Weird. I thought liberals claimed that not teaching Maus but using an alterantive book instead was censorship and not teaching the Holocaust

Providence Teachers Union Confirms Affinity Group Segregation, Historical Books Destroyed, Holocaust Education Ended (Ramona Bessinger Update)

Threatening messages reportedly directed at Rhode Island teacher who opposes critical race theory - "After speaking out about teaching policies centered on the ideology and whistleblowing on the school's alleged encouragement to participate in "white educator affinity groups," Bessinger was notified on Oct. 5 that she had to attend a "pre-disciplinary hearing" Wednesday — not for her views, but for violating a school safety procedure during a lockdown.  Photographs, allegedly of Bessinger's classroom whiteboard from when she was not present, appear to show threatening messages including "F*** ya b****," "Bye you fired," "b****," "Fire Ms. Bessinger," and many other scribbled phrases suggesting she leave.  Bessinger also reportedly called the police to her school Wednesday because she felt unsafe."

Education Horror Show, Continued - WSJ - "The harassment by fellow teachers and administrative officials increased this year after some media outlets highlighted her story. Last month a union representative at a faculty meeting said teachers were circulating a petition against her. On Oct. 3 she filed an internal complaint about retaliation and a hostile working environment...   The district would be unlikely to win a disciplinary case against Ms. Bessinger for opining online about critical race theory because the Supreme Court in Pickering v. Board of Education (1968) held that the First Amendment protects teachers from retaliation for speaking on matters of public concern. Hence, the district needed a pretext to target her.   Readers may recall a 2019 report by the Johns Hopkins Institute for Education Policy (see our editorial “An Education Horror Show,” July 2019) documenting teacher misconduct, chaotic classrooms, student violence and academic failure in Providence public schools. Teachers were rarely disciplined even if they abused students, skipped classes, dozed off or lied about grades.  Although the state subsequently took over the district, collective-bargaining agreements and teacher tenure protections have impeded reform. Maybe the bigger problem is the progressive education establishment cares more about enforcing its ideology than improving instruction."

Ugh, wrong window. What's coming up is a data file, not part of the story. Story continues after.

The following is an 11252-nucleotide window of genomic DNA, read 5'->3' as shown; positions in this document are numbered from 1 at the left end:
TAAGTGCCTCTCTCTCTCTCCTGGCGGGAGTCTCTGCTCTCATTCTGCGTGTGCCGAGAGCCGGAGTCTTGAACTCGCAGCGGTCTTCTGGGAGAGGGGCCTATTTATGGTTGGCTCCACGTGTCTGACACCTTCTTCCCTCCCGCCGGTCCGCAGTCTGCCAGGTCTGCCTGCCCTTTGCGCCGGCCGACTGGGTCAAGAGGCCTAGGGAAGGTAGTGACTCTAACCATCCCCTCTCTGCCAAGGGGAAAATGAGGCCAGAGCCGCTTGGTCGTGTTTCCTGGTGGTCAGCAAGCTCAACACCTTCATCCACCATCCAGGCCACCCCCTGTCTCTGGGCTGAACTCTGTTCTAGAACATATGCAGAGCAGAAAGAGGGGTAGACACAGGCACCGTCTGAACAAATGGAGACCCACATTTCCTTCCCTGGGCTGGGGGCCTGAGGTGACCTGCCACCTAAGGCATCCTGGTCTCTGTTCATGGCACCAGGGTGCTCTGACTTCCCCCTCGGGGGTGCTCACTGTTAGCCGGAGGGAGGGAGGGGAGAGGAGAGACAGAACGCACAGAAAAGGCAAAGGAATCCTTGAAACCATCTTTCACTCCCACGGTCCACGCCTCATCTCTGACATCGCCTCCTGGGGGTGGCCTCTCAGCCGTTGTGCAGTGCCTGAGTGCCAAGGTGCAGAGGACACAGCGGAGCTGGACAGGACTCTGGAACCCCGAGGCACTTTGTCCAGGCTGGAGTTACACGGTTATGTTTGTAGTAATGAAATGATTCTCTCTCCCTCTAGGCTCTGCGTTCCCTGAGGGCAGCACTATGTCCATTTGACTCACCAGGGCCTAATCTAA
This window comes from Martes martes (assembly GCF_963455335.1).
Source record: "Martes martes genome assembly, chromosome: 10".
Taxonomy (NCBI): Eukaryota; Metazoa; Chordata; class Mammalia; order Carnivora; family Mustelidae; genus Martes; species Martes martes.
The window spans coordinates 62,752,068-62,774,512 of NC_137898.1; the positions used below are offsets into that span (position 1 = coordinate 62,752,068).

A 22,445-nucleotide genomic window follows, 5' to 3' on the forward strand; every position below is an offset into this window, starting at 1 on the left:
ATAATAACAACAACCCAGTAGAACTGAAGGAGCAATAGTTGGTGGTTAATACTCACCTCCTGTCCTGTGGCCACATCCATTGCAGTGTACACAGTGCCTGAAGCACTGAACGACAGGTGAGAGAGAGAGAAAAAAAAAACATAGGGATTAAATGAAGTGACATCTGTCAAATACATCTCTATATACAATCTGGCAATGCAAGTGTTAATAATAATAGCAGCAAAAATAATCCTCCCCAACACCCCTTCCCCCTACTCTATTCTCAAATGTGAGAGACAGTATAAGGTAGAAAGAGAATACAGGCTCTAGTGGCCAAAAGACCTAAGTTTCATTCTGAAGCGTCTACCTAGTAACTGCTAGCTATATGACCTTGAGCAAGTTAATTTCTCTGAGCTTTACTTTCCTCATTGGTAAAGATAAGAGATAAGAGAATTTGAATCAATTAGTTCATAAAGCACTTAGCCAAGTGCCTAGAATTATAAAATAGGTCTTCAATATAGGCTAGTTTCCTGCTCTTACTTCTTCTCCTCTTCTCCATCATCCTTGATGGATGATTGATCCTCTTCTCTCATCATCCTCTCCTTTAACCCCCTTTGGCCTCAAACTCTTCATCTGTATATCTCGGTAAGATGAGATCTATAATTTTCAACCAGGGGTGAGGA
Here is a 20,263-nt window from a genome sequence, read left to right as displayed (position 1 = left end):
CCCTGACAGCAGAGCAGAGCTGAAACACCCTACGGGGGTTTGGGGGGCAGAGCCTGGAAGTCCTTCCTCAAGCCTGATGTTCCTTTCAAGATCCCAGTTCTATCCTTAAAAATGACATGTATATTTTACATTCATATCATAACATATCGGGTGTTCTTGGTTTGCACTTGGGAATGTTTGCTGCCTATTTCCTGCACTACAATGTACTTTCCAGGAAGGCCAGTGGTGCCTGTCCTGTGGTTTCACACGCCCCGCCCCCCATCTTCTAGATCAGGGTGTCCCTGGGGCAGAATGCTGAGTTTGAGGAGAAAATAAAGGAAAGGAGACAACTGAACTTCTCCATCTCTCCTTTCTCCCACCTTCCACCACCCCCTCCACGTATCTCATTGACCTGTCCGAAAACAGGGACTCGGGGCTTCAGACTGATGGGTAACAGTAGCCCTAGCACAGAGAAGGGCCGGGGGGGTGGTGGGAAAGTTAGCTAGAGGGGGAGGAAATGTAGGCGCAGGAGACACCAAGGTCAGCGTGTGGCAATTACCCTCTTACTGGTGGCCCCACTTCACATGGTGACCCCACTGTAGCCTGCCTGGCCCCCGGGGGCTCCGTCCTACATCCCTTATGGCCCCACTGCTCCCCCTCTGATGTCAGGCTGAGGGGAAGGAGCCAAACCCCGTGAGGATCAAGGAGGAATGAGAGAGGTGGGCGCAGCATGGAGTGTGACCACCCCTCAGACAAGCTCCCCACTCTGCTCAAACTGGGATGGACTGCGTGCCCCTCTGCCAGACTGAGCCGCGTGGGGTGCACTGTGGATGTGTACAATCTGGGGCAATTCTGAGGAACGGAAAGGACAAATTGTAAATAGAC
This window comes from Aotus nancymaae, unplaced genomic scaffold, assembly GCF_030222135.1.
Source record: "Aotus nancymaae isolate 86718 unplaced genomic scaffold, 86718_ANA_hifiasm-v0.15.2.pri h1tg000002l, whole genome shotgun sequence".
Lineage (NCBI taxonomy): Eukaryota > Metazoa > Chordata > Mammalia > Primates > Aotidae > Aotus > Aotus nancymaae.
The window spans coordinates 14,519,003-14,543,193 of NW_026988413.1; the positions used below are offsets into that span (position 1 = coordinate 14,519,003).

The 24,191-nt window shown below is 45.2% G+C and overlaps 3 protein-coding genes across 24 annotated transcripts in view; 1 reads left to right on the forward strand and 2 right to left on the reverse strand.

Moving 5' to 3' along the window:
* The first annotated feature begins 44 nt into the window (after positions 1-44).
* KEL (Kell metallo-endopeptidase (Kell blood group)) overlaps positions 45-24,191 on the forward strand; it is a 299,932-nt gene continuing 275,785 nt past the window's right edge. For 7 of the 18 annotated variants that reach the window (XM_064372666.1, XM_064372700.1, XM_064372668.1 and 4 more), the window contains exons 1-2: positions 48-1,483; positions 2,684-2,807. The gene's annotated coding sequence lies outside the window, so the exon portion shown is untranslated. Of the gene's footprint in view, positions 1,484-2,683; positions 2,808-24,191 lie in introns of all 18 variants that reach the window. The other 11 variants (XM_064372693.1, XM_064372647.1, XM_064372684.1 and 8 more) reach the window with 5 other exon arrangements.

Teach Respect, Not Critical Race Theory - WSJ - "  Before I was elected to the school board, Loudoun County Public Schools in early 2019 spent $400,000 on an “equity consultant” to analyze graduation rates and other data to determine how racist the school district was.  After breaking down the data by race, the consultant found tiny differences in the graduation rates of black high-school students and white ones. These gaps, often only 1 percentage point, weren’t statistically significant. Yet the LCPS superintendent deemed them sufficient evidence to bring in other outside groups, which declared that Loudoun County was systemically racist, and that the administration needed to embrace critical race theory’s concept of equity...   A survey released last month by the Association of American Educators, a nonunion trade group, found that less than half of members (44.7%) favor CRT being an option for educators, while only 11% believe CRT should be required or mandated. Yet the National Education Association has vowed to push for mandatory CRT curriculum in the classroom.  Parents also see the toxicity of CRT and don’t want it in schools. Elected officials’ obfuscation and inaction has driven frustrated parents to take charge through petitions to recall six of the nine members of the Loudoun County School Board for supporting the CRT curriculum."